Wild Garlic Recipes Galore

Wild Garlic is a bit of a muse in the foraging world.  When you walk past a forest floor covered in those tender blades, the gentle scent of garlic overwhelms your senses, and you’re suddenly fantasizing about sunny kitchens, dinner parties and impressing your friends with culinary treats.  That garlicky smell in general just makes people want to cook, and certainly to eat (even if they’re not hungry).

Our fridges have been stuffed and smelling like a pizza parlour for weeks.  We’ve been throwing wild garlic into practically everything.  As a garnish, as a salad green, pizza topping, dried for later use as an herb… Heck, if we could make ice cream with it, we would!  But perhaps the most popular use for wild garlic is wild garlic pesto, and after a night battling it out with the blender, we have jars and jars in the back of the freezer, waiting to be opened 6 months from now, when the luscious spring green leaves are but a distant memory.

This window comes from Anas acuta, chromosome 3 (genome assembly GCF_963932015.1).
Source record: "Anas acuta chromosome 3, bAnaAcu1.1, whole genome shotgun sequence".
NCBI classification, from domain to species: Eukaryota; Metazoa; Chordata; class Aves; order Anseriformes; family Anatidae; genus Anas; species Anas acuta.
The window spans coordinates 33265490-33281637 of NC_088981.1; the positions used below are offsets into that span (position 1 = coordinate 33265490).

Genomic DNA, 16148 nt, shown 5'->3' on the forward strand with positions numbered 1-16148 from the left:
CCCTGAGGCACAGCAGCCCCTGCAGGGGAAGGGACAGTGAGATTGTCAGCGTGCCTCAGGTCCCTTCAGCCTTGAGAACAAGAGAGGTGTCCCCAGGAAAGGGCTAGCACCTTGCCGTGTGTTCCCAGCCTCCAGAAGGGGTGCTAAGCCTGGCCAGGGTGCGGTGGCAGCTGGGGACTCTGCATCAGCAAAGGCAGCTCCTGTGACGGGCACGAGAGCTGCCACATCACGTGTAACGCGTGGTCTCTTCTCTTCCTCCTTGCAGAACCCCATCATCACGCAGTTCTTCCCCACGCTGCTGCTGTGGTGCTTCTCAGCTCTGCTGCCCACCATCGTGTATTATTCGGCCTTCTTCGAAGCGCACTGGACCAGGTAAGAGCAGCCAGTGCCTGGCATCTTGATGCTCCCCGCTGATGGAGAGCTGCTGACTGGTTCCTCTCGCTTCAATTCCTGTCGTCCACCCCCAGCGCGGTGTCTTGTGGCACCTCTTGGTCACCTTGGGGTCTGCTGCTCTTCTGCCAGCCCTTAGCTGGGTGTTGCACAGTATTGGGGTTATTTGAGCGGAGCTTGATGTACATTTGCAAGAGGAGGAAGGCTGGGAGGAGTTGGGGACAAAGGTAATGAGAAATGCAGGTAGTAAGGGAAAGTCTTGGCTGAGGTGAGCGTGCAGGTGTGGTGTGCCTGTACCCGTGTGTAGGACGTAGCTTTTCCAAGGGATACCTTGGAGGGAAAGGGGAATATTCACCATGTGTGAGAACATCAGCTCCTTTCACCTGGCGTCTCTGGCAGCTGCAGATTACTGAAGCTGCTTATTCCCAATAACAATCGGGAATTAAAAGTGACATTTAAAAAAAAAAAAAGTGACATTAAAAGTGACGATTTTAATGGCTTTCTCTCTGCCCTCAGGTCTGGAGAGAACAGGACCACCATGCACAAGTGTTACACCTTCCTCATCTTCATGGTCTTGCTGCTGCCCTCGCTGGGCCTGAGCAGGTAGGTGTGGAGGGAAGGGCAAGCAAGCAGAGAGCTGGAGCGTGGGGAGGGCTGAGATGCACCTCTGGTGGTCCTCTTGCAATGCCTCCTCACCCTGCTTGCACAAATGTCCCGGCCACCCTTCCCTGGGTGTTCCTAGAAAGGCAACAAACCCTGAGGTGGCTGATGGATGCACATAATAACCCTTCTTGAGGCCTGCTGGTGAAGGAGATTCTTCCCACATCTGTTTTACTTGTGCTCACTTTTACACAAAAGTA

Here are a few suggestions for using up all that garlic you’ve been picking.  But don’t be shy ~ throw it into whatever you’d like.  This stuff is as versatile as it is abundant.

Wild Garlic Pesto

To make this stuff, I can’t really give you exact measurements.  As with any pesto recipe, this is a matter of adding the key ingredients into the blender food processor until the taste is just right.  All I can tell you is that if you only have one of those smoothie blenders, you have a bit of a struggle ahead of you (although, I can assure you it’s worth it).